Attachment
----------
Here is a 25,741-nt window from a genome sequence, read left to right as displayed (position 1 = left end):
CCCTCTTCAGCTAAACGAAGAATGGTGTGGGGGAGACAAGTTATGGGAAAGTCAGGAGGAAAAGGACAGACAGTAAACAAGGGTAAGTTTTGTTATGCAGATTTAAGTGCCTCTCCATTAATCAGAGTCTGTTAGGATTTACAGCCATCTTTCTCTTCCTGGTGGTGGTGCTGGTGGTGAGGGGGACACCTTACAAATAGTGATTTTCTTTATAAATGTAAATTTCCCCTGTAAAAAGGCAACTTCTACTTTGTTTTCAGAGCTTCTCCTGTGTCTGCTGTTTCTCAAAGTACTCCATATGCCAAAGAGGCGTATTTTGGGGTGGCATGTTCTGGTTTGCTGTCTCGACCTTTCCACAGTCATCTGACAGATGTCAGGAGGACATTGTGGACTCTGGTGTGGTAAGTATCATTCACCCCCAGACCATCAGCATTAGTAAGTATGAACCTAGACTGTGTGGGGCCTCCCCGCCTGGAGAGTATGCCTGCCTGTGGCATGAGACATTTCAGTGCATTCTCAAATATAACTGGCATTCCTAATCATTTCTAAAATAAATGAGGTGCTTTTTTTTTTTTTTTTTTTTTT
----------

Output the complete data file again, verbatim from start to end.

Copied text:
Here is a 25,741-nt window from a genome sequence, read left to right as displayed (position 1 = left end):
CCCTCTTCAGCTAAACGAAGAATGGTGTGGGGGAGACAAGTTATGGGAAAGTCAGGAGGAAAAGGACAGACAGTAAACAAGGGTAAGTTTTGTTATGCAGATTTAAGTGCCTCTCCATTAATCAGAGTCTGTTAGGATTTACAGCCATCTTTCTCTTCCTGGTGGTGGTGCTGGTGGTGAGGGGGACACCTTACAAATAGTGATTTTCTTTATAAATGTAAATTTCCCCTGTAAAAAGGCAACTTCTACTTTGTTTTCAGAGCTTCTCCTGTGTCTGCTGTTTCTCAAAGTACTCCATATGCCAAAGAGGCGTATTTTGGGGTGGCATGTTCTGGTTTGCTGTCTCGACCTTTCCACAGTCATCTGACAGATGTCAGGAGGACATTGTGGACTCTGGTGTGGTAAGTATCATTCACCCCCAGACCATCAGCATTAGTAAGTATGAACCTAGACTGTGTGGGGCCTCCCCGCCTGGAGAGTATGCCTGCCTGTGGCATGAGACATTTCAGTGCATTCTCAAATATAACTGGCATTCCTAATCATTTCTAAAATAAATGAGGTGCTTTTTTTTTTTTTTTTTTTTTT